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The first Streamy Awards were handed out in 2009 at a moment when Hollywood was just coming around to online video. The writers strike a year earlier had led to a proliferation of side web projects from unemployed TV scribes, from Childrens Hospital to Dr. Horrible’s Sing-Along Blog to Web Therapy. And the homegrown stars being minted on YouTube — creators like beauty guru Michelle Phan and vlogger iJustine — had started to amass big audiences. But in every way, online video, with its viral cats and less-than-10-minute webisodes, still felt very quaint.
A lot has changed in the decade since those first 1,300 people crowded into Wadsworth Theatre to see Joss Whedon and Neil Patrick Harris take home awards for their Dr. Horrible work. Today, streaming has become central to the strategies of entertainment giants Disney, WarnerMedia and NBCUniversal as they look for a way to recoup the audiences they’ve lost to cord-cutting. And digital creators like Lilly Singh, who debuted her NBC late night show in September, have become household names. “Online video has transitioned from an almost counterculture into full-blown mainstream media,” says Streamys executive producer Drew Baldwin. “It’s now a pillar of entertainment alongside radio, music, television and theatrical.”
The Streamys, which will hand out 15 awards from the Beverly Hilton on Dec. 13, have had to evolve, too. This year, the awards show, which will live-stream on YouTube, will do away with the nostalgic music act that long has defined the show (past performers include The Village People, Starship and Montell Jordan) in favor of more current performers, including Kim Petras, who will be introduced by Paris Hilton. The show is produced by Dick Clark Productions (DCP shares a parent company, Valence Media, with THR) and Tubefilter. And, for the first time, it will go hostless (in 2018, The Try Guys emceed). Instead, a group of creators, including vlogger Emma Chamberlain, baker Rosanna Pansino, comedian Brandon Rogers and beauty expert Patrick Starrr, will shepherd the two-hour show. (Last year, 6.9 million people live-streamed some or all of the Streamys on YouTube, according to producers.)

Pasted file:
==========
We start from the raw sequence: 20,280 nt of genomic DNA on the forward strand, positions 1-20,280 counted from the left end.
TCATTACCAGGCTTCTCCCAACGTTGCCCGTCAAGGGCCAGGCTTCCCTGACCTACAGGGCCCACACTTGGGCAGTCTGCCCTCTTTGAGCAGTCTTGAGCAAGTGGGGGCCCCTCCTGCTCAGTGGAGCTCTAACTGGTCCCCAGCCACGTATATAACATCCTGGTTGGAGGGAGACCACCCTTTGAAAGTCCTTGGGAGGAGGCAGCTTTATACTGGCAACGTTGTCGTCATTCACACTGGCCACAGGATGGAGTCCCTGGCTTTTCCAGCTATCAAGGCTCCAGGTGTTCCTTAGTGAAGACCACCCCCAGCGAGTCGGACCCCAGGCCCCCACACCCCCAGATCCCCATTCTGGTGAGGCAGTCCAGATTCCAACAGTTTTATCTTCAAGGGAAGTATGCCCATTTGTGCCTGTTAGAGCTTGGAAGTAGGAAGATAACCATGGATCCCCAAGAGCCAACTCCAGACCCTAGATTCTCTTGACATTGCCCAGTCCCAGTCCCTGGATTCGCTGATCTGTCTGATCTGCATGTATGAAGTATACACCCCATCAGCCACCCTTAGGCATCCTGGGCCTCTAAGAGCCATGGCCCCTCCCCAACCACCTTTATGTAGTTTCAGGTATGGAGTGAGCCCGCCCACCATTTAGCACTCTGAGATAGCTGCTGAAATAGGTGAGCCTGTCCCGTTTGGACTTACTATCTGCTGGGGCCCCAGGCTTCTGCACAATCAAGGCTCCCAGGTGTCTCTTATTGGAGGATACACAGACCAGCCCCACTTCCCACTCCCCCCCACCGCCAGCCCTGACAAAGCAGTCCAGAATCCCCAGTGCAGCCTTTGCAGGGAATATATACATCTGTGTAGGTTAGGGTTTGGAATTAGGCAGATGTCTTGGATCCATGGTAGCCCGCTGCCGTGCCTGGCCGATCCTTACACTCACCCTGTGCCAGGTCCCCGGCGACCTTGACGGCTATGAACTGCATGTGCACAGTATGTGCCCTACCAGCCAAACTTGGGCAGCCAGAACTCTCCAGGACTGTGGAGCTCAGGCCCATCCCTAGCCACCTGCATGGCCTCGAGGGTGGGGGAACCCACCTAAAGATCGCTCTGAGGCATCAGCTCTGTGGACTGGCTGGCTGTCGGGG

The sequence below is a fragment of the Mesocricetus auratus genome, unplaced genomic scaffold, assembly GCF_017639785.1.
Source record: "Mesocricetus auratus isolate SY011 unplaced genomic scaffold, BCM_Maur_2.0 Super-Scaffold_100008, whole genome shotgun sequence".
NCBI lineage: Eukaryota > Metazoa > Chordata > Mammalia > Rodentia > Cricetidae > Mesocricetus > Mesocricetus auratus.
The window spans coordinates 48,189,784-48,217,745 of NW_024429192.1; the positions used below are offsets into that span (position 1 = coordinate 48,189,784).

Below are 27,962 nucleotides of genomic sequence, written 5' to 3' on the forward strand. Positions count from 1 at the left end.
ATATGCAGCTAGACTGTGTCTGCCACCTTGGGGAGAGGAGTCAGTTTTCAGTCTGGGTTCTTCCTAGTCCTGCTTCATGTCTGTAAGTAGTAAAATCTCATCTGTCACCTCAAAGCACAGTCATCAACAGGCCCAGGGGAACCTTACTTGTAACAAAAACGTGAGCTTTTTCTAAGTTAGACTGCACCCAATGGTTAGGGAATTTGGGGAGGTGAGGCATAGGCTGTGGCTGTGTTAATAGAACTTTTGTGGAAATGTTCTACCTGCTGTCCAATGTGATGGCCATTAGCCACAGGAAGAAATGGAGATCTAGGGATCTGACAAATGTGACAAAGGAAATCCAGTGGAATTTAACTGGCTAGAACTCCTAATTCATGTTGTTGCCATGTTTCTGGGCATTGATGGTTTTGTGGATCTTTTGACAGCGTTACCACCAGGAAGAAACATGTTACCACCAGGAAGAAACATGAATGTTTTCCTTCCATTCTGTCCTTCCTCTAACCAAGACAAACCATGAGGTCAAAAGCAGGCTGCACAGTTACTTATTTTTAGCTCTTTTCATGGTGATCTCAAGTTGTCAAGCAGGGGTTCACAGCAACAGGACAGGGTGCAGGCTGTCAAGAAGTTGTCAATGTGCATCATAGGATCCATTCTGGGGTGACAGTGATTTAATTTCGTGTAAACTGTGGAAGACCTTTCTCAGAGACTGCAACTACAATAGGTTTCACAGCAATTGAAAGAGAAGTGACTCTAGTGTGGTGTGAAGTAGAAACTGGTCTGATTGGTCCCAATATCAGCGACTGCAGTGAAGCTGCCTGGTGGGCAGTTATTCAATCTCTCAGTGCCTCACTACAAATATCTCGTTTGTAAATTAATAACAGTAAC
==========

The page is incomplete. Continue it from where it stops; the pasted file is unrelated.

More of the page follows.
Says Baldwin: “We started to think, why did we need a host if online video is so much about collaboration and diversity? And it just seemed more in tune with the spirit of the Streamy awards and the community it represents to have creators come in and collaborate.” Adds Rogers, who is nominated for four awards in addition to his participation in the production, “For a show this diverse, you can’t put one comedian in to represent it all.”
Known for a loose atmosphere, the Streamys still carry weight among a creative community that largely is ignored by more mainstream awards shows like the Emmys, which typically hands out shortform video trophies to projects affiliated with traditional talent or IP. “The Streamys mean credibility,” says Starrr, who will participate in the opening number and is nominated for two awards.
As long as the Streamys continue to respect the work of online creators, Baldwin says, viewers will follow: “If it’s meaningful for the creator community, it’s meaningful for their audience as well.”
A version of this story first appeared in the Dec. 13 issue of The Hollywood Reporter magazine. To receive the magazine, click here to subscribe.
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